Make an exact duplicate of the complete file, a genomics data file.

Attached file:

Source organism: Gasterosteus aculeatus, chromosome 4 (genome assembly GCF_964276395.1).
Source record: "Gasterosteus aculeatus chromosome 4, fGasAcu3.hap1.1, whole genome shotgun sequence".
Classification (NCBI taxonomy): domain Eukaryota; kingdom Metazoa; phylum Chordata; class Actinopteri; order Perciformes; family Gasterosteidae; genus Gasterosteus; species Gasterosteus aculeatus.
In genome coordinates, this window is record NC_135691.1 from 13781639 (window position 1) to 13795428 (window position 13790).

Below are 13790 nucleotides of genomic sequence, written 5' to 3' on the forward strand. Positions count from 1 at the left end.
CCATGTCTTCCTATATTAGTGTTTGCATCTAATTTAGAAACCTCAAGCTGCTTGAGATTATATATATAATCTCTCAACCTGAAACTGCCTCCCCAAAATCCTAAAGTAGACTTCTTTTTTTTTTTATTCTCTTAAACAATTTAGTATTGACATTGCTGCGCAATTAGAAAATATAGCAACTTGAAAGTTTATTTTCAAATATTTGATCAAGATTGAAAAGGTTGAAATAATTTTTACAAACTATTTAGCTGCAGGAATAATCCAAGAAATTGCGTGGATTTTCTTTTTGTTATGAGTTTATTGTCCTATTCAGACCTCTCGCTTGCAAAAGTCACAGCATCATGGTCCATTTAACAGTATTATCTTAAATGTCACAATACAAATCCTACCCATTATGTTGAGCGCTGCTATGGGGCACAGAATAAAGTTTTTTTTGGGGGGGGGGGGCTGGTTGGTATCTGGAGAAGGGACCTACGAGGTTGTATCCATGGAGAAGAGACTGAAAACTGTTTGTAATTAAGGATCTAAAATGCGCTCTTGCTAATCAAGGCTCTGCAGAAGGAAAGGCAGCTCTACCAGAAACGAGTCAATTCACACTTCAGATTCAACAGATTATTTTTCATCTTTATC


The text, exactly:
Source organism: Gasterosteus aculeatus, chromosome 4 (genome assembly GCF_964276395.1).
Source record: "Gasterosteus aculeatus chromosome 4, fGasAcu3.hap1.1, whole genome shotgun sequence".
Classification (NCBI taxonomy): domain Eukaryota; kingdom Metazoa; phylum Chordata; class Actinopteri; order Perciformes; family Gasterosteidae; genus Gasterosteus; species Gasterosteus aculeatus.
In genome coordinates, this window is record NC_135691.1 from 13781639 (window position 1) to 13795428 (window position 13790).

Below are 13790 nucleotides of genomic sequence, written 5' to 3' on the forward strand. Positions count from 1 at the left end.
CCATGTCTTCCTATATTAGTGTTTGCATCTAATTTAGAAACCTCAAGCTGCTTGAGATTATATATATAATCTCTCAACCTGAAACTGCCTCCCCAAAATCCTAAAGTAGACTTCTTTTTTTTTTTATTCTCTTAAACAATTTAGTATTGACATTGCTGCGCAATTAGAAAATATAGCAACTTGAAAGTTTATTTTCAAATATTTGATCAAGATTGAAAAGGTTGAAATAATTTTTACAAACTATTTAGCTGCAGGAATAATCCAAGAAATTGCGTGGATTTTCTTTTTGTTATGAGTTTATTGTCCTATTCAGACCTCTCGCTTGCAAAAGTCACAGCATCATGGTCCATTTAACAGTATTATCTTAAATGTCACAATACAAATCCTACCCATTATGTTGAGCGCTGCTATGGGGCACAGAATAAAGTTTTTTTTGGGGGGGGGGGGCTGGTTGGTATCTGGAGAAGGGACCTACGAGGTTGTATCCATGGAGAAGAGACTGAAAACTGTTTGTAATTAAGGATCTAAAATGCGCTCTTGCTAATCAAGGCTCTGCAGAAGGAAAGGCAGCTCTACCAGAAACGAGTCAATTCACACTTCAGATTCAACAGATTATTTTTCATCTTTATC